As a tourism hub, we also have really extensive trading hours. Shops are open everyday (closed only on Good Friday and Christmas) and the major retailers are open from 7 or 8am to 10pm most days. So not only does your business cost more to run but you have to consider being able to compete with a big retailer, open pretty much all the time.
It’s a huge shame too because there is so much willingness to buy locally but I and a lot of people I know are not in a position where we can absorb big differences in costs. We have to make our money go further.
Services and their cost in Northern Territory
This is probably the biggest hidden cost around – the cost of people doing things for you. Whether that’s a physiotherapist, or a plumber or babysitter, the prices here are above average. It’s no surprise why though. When you look at the high costs of everything else we’ve already talked about – housing, petrol, goods – it’s going to cost more to run a business and there’s only so much you can cut your prices to compete.
Now, to be fair, I do have to tell you about some of the stuff that is technically cheaper here in the Territory.
Electricity costs in the Northern Territory
There’s a pretty good chance that most Territorians reading this right now will be pretty upset with me saying this, but looking at the average daily price of electricity everywhere else, we’re about in the middle. We have no competition here AT ALL and we have had quite a few price rises but we still manage to do pretty well on cost. The kicker is how much energy we actually use. Considering it’s so hot here, particularly during the build up, there’s a reason our power bills are huge – everything is air-conditioned – but it’s not the actual cost of electricity that’s the problem.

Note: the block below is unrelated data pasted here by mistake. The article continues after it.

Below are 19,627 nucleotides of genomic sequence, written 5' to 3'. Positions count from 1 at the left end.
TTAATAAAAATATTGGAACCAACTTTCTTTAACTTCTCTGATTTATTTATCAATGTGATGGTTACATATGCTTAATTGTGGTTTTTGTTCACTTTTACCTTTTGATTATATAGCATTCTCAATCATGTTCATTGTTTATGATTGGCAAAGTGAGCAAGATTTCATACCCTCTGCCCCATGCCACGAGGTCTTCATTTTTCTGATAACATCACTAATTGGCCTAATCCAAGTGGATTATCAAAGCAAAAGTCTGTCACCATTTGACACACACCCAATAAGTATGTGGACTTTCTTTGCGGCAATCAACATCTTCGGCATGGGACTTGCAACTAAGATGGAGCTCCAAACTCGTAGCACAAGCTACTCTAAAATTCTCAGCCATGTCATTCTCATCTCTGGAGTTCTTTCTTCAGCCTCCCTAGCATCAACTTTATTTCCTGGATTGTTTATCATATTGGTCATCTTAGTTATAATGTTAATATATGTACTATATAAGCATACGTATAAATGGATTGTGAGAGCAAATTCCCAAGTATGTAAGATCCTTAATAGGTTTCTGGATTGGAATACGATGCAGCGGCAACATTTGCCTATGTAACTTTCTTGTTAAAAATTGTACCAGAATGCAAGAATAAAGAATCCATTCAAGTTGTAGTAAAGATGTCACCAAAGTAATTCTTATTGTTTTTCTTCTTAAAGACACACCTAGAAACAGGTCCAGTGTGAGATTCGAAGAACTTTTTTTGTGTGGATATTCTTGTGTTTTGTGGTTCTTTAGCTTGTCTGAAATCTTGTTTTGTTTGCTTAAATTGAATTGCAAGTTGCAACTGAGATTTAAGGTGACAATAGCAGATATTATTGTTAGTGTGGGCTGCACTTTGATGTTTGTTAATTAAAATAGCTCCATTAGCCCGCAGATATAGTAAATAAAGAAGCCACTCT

How much does parking cost in the Northern Territory?
We do not have big parking problems here nor do we have huge traffic issues anywhere in the Territory. We think we do but anyone who has ever been to any capital city during peak hour knows our problems have got nothing on everywhere else. A premium undercover car park in Darwin city for the whole day will set you back about $9. There are plenty of cheaper options if you don’t mind leaving your car out in the sun or you are happy to walk where you are going in torrential rain. That price will likely go up but compared to some of the prices in other places, that is nothing!
OK so there’s not much that’s cheaper but a win is a win, right?
I feel bad for having painted such a negative picture but in reality, all of us who live here make a choice to do so because the lifestyle and the opportunity and the beauty of the outback is absolutely worth it. I love my 3 minute commute to work and having a beer in front of one of the most amazing sunsets you will ever see. I love that you can drive for an hour and literally be in the middle of nowhere. Mostly, I love the Territorians – they’re a good bunch, and worth the extra spend.